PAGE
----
We have seen increased interest among mobile service providers in letting customers use select platforms without charging their data plans. T-Mobile has been the trailblazer in this field, with its Music Freedom program offering customers streaming that won’t count against of their phone plan’s data limits; the company says 95% of music on streaming services is now covered under the program.
Virgin Mobile USA has also been experimenting in this space. The company just added 8tracks and Samsung’s Milk Music to its roster of data-free streaming services. It first rolled out the concept in October with the announcement of Pandora, iHeartRadio, and Slacker covered for listeners.
Also in this space, Verizon has reportedly been considering this type of sponsored data plan in the same vein as AT&T. According to MediaPost, Verizon’s plan may involve taking payment from certain websites in order to have their content not count against data plans. T-Mobile’s Music Freedom doesn’t appear to have transactions with streaming platforms for inclusion. The core of these data-free mobile strategies have drawn criticism for potentially breaking rules about net neutrality, which are designed to prevent online services from paying Internet companies to have their content appear faster or in preferred places.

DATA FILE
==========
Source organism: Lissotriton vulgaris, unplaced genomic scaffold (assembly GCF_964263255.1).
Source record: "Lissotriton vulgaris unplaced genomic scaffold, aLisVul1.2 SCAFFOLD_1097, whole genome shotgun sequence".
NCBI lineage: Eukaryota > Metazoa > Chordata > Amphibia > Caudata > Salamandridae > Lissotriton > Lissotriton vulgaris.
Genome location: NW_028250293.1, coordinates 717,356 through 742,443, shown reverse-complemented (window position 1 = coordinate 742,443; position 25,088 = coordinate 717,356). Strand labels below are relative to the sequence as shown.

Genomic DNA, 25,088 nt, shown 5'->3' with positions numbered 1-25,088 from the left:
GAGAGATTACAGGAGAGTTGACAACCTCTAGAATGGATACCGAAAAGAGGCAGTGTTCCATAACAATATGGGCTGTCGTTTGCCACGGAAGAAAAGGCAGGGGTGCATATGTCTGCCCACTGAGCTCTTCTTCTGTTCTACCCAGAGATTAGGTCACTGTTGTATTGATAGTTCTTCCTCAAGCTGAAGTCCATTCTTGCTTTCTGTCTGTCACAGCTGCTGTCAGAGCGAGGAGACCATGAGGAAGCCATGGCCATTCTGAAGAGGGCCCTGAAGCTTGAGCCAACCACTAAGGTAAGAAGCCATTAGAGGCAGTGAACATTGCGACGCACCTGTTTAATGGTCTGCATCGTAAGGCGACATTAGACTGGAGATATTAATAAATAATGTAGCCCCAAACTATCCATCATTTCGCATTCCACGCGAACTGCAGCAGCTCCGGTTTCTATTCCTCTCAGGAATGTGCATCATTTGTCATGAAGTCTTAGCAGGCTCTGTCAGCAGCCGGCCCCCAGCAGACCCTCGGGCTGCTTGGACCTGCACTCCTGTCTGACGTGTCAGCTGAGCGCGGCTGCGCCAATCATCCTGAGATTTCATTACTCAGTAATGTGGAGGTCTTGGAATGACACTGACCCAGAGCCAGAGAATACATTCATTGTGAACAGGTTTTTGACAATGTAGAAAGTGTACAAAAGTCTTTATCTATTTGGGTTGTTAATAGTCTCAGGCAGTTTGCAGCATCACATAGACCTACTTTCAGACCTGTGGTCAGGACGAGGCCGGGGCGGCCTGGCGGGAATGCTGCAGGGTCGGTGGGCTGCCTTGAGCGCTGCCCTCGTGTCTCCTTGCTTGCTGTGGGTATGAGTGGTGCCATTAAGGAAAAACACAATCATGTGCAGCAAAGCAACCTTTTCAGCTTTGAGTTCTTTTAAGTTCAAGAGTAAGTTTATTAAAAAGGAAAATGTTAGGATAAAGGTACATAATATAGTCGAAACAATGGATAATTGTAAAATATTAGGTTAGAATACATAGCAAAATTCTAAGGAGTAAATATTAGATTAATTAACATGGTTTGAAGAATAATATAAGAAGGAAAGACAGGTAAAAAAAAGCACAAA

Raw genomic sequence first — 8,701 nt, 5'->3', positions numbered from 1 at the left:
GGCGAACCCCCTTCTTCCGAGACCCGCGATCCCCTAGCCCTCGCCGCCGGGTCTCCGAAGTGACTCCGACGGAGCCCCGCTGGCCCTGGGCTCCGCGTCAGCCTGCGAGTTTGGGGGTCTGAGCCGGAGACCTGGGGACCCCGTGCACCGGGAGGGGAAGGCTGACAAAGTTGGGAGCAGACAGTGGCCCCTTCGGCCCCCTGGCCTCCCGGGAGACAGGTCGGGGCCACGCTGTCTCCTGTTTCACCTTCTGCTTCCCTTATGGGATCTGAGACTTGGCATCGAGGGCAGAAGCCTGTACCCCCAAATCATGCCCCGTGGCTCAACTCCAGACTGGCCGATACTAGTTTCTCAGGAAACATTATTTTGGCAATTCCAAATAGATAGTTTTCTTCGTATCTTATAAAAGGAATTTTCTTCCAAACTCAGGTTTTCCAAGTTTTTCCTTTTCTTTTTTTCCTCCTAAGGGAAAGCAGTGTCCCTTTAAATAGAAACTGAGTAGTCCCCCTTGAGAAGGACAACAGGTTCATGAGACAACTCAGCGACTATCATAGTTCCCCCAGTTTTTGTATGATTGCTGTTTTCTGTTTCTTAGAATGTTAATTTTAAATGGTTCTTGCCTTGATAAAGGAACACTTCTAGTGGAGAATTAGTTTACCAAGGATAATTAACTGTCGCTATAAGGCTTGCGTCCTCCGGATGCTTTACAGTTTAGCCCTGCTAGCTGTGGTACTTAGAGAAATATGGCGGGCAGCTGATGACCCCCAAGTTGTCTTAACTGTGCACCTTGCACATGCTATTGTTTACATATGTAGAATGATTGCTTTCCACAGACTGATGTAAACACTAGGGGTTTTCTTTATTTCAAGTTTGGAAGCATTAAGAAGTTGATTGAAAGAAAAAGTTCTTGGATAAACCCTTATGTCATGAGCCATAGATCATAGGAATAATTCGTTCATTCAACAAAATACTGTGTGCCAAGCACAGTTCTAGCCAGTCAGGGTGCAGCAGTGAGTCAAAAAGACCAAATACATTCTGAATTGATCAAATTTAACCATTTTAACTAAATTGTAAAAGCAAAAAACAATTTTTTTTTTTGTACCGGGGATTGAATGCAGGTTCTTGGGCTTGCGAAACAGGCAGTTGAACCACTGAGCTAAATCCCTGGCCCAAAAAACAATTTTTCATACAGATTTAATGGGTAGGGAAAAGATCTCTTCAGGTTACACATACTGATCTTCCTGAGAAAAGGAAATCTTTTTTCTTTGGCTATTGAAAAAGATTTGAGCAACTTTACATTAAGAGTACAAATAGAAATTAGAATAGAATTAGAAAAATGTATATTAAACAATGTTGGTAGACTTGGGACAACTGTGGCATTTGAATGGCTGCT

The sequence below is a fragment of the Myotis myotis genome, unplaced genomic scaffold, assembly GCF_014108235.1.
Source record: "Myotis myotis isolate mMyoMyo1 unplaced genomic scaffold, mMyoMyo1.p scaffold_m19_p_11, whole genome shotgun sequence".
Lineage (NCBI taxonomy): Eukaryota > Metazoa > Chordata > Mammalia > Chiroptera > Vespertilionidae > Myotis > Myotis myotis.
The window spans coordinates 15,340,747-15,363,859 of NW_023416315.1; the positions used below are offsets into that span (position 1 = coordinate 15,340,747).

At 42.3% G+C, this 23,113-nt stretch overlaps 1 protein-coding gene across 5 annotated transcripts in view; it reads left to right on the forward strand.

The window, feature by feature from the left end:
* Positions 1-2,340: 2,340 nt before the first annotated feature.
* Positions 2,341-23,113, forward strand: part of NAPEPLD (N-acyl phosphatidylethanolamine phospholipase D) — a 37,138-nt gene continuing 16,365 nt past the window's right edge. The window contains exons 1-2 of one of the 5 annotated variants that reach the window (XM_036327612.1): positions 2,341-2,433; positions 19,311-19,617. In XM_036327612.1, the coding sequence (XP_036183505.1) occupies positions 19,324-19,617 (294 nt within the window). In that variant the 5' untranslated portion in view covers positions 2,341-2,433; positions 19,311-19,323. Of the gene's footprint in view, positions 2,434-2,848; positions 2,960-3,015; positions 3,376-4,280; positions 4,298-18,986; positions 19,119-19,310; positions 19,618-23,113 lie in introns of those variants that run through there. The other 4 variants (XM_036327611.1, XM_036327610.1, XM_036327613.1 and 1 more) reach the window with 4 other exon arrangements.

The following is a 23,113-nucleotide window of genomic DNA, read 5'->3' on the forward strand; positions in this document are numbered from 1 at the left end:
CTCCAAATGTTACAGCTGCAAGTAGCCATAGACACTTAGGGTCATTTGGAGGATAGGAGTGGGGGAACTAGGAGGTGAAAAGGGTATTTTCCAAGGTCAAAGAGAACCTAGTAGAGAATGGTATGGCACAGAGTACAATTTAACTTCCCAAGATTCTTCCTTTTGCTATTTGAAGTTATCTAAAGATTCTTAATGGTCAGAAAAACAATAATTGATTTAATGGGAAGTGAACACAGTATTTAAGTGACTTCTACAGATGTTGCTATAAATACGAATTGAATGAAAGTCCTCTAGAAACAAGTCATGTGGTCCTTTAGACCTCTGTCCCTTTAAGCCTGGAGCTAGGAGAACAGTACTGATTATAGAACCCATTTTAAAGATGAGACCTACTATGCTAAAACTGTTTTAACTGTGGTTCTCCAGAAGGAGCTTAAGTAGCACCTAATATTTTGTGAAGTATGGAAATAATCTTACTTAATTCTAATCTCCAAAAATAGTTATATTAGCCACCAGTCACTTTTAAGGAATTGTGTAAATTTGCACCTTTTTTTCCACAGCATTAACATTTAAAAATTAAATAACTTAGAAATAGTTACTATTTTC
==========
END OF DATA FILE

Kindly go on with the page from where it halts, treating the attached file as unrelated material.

“There are real concerns about whether such promotions could give telecommunications companies the ability to influence what services people use on the Internet, benefiting some businesses and hurting others,” The New York Times wrote in an editorial.